5. Eugene Shapiro, elsewhere admitted to receiving grants for Lyme vaccines, testifying in Lyme-related medical malpractice actions, and reviewing Lyme disability claims for Metropolitan Life Insurance Company.
Click Here to Read the, “The Ties That Bind” an excellent article and chart that shows the ties between the IDSA and CDC and Lyme testing and politics.
The investigation resulted in a settlement that required that the guidelines be reviewed by a completely new panel that is free of conflicts of interest and represents a range of views.
Many Lyme patients were not happy with the resulting review panel because its chair was a former IDSA president. The new panel elected totally excluded any candidates who supported long-term treatment. And after final reviews the panelists announced, Still no long term treatment was thought to be necessary.
The attorney general also found that the IDSA failed to follow its own procedures for appointing panelists. The IDSA’s procedures say that guideline panels should have a wide range of experts, therefor hearing all sides of different views. But the attorney general found that the 2006 Lyme panel’s chairman had handpicked a like-minded panel. When one of the members of IDSA’s 2000 Lyme guidelines panel \argued that chronic Lyme exists, the panel pressured him to conform, and removed him when he refused to conform to their veiws. And later when scientists that had differing views on chronic Lyme tried to join the 2006 panel, the IDSA told them that it was fully staffed. Even though later they hired more like minded panelists.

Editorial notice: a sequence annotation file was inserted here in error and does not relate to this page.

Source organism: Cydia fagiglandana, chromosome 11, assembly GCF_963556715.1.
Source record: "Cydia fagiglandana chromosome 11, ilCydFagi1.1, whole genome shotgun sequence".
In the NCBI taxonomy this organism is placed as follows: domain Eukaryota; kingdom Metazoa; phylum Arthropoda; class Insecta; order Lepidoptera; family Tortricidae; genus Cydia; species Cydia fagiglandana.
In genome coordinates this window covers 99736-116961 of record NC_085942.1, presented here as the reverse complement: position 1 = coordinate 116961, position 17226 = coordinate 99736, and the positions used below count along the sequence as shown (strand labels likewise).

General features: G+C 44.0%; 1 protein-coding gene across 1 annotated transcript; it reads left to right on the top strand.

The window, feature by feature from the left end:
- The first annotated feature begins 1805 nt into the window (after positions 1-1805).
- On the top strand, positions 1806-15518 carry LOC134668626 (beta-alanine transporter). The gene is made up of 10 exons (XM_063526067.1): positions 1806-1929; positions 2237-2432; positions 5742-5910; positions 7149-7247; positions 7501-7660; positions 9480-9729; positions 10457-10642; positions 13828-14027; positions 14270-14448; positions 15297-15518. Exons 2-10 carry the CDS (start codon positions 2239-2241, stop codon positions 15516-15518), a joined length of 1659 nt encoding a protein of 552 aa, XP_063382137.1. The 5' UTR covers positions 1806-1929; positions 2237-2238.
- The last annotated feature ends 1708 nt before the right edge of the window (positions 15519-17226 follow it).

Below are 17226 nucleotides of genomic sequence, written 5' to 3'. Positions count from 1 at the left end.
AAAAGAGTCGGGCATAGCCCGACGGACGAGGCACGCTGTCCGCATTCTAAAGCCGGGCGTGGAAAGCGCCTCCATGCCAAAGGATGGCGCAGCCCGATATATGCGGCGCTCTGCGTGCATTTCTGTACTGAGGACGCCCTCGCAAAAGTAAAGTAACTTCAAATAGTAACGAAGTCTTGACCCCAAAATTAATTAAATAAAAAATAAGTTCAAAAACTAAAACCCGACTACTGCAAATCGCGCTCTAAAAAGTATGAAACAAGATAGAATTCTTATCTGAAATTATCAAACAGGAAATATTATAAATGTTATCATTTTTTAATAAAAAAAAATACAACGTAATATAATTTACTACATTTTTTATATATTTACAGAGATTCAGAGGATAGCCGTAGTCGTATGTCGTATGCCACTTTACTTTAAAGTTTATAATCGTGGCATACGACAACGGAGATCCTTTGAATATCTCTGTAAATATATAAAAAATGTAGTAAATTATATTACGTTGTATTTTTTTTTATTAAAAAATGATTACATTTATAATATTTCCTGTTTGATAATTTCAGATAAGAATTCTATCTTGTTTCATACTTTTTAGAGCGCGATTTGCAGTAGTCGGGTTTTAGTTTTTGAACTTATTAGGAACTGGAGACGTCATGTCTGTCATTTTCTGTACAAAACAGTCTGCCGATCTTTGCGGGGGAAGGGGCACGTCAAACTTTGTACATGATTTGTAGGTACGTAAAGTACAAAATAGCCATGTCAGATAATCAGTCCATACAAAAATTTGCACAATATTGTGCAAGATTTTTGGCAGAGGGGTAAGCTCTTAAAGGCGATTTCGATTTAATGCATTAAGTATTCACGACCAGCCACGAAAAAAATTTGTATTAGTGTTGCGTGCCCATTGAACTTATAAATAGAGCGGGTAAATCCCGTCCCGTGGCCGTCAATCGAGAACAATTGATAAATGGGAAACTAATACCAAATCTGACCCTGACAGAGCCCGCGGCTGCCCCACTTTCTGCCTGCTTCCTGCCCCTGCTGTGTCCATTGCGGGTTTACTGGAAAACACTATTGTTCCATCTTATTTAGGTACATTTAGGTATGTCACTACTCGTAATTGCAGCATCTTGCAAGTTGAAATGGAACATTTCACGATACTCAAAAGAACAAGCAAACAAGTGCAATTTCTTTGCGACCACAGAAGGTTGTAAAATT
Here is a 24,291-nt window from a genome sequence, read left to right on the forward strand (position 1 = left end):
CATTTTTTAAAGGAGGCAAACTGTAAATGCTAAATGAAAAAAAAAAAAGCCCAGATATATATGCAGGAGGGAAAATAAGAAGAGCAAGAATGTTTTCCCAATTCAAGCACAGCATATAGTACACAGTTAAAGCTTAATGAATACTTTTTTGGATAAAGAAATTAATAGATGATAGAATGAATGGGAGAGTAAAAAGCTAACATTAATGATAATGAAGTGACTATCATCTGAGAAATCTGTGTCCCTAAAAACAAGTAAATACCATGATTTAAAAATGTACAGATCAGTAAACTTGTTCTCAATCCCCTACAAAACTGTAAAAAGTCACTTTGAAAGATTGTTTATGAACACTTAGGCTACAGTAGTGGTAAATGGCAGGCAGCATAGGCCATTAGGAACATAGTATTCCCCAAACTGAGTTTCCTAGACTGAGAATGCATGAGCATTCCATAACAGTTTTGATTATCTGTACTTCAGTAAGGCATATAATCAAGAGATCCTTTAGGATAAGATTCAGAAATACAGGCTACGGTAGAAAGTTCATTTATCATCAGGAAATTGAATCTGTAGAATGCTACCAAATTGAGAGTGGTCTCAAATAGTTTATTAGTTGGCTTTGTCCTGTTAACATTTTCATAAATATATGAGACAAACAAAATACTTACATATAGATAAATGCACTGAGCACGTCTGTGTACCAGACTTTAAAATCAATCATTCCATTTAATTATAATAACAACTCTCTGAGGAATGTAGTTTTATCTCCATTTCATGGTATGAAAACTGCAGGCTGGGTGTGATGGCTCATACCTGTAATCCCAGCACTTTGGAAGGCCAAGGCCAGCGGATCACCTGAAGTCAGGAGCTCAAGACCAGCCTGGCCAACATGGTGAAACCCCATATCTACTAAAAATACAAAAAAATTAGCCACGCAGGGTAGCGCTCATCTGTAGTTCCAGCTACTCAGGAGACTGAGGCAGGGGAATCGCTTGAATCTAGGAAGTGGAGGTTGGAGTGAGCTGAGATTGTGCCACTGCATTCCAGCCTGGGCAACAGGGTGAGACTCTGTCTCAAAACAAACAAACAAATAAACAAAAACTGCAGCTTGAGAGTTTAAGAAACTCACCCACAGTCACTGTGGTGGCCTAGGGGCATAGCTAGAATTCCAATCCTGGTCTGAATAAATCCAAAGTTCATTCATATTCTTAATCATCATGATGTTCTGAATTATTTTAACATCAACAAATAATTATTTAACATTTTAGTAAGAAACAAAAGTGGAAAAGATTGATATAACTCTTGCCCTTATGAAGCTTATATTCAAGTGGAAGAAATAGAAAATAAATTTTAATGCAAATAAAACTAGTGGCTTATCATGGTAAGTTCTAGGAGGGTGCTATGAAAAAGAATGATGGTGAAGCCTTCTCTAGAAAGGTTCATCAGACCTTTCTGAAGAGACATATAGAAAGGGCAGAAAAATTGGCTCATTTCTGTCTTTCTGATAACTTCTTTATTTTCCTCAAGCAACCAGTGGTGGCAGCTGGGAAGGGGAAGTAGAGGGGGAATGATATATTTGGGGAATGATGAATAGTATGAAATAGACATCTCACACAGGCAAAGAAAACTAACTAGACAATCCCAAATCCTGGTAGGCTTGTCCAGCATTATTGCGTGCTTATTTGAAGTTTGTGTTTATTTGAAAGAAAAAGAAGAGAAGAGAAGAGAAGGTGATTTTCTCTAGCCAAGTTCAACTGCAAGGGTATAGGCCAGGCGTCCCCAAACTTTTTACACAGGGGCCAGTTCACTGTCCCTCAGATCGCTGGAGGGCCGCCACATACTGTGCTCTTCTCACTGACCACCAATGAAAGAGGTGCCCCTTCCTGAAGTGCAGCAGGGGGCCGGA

So in other words, again this panel, like the 2000 panel, was clearly biased.
When they wrote their new guidelines:
* The IDSA left out any research that didn’t fit into their definition of Lyme and refused to even consider information regarding the existence of Chronic Lyme.
Here are some Points that Have Lyme Patients Scratching their Heads
The IDSA says:
“Clinical findings are sufficient for the diagnosis of erythema migrans, but clinical findings alone are not sufficient” to diagnosis other signs of Lyme. Patients without an EM rash must have 2 positive Lyme tests “using the 2-tier testing algorithm recommended by the CDC.”
The CDC Says:
* “This surveillance case definition was developed for national reporting of Lyme disease; it is not intended to be used in clinical diagnosis.”
So Patients Ask:
If the CDC says they are not sufficient enough for diagnosis, why are we using them?
The CDC Reports:
That only 68% of Lyme patients meeting its surveillance definition have EM rashes.